Every day challenges arise in the workplace. They may be minor, such as someone’s behind in their monthly marketing efforts. Other times, it’s something bigger, such as a transaction that threatens to fall through or an angry client. Agents who are problem solvers aren’t daunted by these challenges; instead, they handle them with confidence, knowing they’re doing the right thing for their clients and the business. So how can you turn your team into problem solvers?
Instruct, then back off!
Empowered agents are comfortable making decisions because they know you trust them to make the right ones. Your faith in their abilities helps them feel more confident when faced with a tough issue. More importantly, they understand that your faith in them doesn’t come down to a single decision; rather, you trust that their skills and experience will guide them in the right direction.
Embrace problems as opportunities for growth.
When problems arise, many people get anxious and worried. They become more concerned about potential negative outcomes than finding a solution. When people see problems as opportunities, they become more open to discussing the issues at hand and finding common ground because they see the whole experience as a chance to learn something new.
Transparency puts the questions, concerns and perspectives of all stakeholders in the open so there aren’t any secrets and everyone is heard. Since everything is out in the open, people feel more comfortable engaging in open dialog and working toward a solution.
Teach them how to listen.
There’s a difference between listening and hearing. You may hear that someone is talking, but you may not be listening to what they’re saying. Listening involves taking into account verbal and non-verbal cues and paying attention to body language and tone. Follow the LIMS formula:
- Listen to what the person is telling you, taking notes if you can. Always be polite and keep your focus on the speaker.
- Isolate the person’s concerns, fears and frustrations.
- Mirror, or repeat, what you’ve heard in a neutral tone to verify you understood what they said and clarify any lingering concerns.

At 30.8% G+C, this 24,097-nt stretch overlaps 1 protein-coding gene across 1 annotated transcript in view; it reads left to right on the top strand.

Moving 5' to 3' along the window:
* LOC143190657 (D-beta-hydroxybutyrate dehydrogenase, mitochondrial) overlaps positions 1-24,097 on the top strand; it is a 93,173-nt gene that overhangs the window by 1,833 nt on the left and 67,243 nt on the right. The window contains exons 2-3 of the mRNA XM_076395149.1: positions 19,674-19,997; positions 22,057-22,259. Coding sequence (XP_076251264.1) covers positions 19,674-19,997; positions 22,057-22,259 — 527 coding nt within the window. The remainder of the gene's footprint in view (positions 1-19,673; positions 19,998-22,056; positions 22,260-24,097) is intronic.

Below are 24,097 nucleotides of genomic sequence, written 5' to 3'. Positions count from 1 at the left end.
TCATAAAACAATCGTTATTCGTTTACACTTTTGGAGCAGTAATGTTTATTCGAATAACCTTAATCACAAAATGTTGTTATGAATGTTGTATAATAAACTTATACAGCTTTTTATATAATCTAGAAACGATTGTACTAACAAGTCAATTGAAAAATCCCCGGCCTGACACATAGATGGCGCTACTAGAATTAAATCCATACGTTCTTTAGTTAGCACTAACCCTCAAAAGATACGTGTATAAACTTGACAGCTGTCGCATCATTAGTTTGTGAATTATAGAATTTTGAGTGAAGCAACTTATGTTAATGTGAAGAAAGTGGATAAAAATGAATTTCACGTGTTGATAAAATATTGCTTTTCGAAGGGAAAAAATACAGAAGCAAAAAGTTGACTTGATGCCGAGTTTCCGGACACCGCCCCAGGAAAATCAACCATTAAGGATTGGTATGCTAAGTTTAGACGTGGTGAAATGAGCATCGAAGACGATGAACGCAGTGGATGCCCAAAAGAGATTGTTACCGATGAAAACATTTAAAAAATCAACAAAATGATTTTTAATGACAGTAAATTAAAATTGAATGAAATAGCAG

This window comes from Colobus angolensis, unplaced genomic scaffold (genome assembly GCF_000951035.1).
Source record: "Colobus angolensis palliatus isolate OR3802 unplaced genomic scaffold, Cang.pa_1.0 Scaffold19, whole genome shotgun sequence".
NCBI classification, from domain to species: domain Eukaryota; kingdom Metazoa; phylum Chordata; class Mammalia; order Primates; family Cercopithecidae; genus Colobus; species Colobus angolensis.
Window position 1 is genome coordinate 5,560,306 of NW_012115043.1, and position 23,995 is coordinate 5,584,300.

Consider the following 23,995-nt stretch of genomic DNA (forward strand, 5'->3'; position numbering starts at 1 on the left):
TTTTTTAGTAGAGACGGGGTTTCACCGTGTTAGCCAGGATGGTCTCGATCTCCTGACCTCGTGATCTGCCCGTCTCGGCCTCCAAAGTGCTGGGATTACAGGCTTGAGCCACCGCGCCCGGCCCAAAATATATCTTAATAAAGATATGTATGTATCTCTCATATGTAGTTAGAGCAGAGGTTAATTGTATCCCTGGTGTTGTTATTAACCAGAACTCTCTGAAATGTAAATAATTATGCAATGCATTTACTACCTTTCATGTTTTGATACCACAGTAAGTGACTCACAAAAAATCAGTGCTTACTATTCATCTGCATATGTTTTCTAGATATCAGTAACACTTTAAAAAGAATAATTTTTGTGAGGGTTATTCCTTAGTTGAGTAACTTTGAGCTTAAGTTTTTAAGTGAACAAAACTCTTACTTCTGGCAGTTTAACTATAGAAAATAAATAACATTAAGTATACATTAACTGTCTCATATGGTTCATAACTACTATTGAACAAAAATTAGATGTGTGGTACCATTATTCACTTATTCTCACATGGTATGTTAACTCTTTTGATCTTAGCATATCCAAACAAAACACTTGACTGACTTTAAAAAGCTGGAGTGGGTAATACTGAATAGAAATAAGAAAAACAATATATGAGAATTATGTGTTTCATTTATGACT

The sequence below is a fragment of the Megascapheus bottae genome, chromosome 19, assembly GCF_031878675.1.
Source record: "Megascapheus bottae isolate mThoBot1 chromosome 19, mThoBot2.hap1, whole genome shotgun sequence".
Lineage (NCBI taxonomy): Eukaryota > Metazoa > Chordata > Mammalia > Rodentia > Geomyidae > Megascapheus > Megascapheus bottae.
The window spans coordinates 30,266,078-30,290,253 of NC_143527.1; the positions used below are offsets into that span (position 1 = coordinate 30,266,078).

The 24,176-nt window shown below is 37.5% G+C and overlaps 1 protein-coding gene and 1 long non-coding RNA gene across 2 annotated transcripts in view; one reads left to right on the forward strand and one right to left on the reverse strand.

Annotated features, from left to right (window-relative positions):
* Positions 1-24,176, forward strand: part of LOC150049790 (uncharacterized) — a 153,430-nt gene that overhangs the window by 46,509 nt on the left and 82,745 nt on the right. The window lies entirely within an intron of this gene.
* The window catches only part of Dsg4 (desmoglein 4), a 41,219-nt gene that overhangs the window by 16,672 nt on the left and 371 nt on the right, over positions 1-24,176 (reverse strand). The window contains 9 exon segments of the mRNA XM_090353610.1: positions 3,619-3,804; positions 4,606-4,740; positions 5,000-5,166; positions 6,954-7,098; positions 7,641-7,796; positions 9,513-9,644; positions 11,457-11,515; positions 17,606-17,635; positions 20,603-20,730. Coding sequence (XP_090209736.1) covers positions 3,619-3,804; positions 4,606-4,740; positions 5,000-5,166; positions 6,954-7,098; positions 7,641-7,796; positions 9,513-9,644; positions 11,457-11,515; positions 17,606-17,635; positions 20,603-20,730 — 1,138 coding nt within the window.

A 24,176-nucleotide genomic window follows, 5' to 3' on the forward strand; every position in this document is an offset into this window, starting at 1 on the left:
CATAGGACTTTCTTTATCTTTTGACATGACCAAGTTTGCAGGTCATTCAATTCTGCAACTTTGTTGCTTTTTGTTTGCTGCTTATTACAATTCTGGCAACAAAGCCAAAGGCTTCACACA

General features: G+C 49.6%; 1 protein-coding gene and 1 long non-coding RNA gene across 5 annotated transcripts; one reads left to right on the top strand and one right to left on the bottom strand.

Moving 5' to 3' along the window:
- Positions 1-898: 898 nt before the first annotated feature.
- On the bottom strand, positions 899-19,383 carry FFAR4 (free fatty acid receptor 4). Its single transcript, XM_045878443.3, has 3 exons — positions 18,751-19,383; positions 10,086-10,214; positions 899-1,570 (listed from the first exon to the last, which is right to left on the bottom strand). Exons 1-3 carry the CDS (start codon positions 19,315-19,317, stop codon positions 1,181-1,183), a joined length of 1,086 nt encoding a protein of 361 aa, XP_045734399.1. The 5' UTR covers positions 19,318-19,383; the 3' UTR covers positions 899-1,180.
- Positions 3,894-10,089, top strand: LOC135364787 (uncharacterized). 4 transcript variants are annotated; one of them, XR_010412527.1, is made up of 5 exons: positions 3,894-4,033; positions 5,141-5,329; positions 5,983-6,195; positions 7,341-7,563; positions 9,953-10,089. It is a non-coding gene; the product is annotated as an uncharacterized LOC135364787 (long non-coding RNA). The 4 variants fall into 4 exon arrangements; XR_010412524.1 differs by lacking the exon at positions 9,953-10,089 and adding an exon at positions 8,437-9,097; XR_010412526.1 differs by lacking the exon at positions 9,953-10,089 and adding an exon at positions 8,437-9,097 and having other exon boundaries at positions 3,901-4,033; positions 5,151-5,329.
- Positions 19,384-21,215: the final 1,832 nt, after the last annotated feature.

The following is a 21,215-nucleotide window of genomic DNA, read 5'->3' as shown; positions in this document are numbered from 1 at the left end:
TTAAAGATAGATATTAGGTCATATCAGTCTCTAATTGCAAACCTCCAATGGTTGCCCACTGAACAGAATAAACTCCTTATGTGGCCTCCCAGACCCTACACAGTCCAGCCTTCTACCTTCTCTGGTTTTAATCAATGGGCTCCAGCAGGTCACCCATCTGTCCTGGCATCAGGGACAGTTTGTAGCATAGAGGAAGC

- Solve and close the issue so you can move forward.
Develop a strategy.
Many of the issues your agents face are ones commonly faced in real estate. Offer strategies you’ve used to deal with the same challenges. Encourage your experienced agents to share their “war stories” to help newer or less experienced agents on the team. Take it a step further and encourage your agents to practice dialogs and role play situations so they feel comfortable if faced with a similar situation.
Here’s a basic strategy for solving problems:
- Define the problem and its root cause. If a client is angry about a transaction, it’s easy to get defensive. Have your agents ask them why they’re angry and you’ll often get to the cause of the issue. More often than not, misunderstandings arise from unmet expectations. That is, the client may expect one thing—say, his house will sell in three weeks—but if it’s been four weeks, he may be upset. Miscommunication of expectations is often at the root of the issue.
- Mitigate emotions and emotional reactions. When people are upset, it’s easy to get emotional and defensive. Instead of pointing fingers and matching the client’s emotional level, encourage your agents to keep a cool head. Often, the level-headed agent is able to diffuse a heated situation just by staying calm.
- Look for solutions. With emotions in check, the agent and client are able to think of possible solutions. To go back to the previous example of the upset client who expected his home to sell within three weeks, the agent can explain the state of the local market. Are other homes experiencing a similar issue? Did interest rates unexpectedly rise? Did a large local business close its doors, leading to a reduced demand for the area? Knowledge is powerful. Encourage your agents to keep up with what’s going on in the local area. Additionally, misunderstandings are often avoided with consistent communication. If your agents contact their active sellers each week to touch base, they can keep their clients up to date on the process and understand any potential setbacks or issues that may arise before they occur.
Training your agents to become problem solvers may take time, especially if they’re new to the business; however, with training and mentorship, they’ll soon develop the confidence to handle with ease whatever comes their way.
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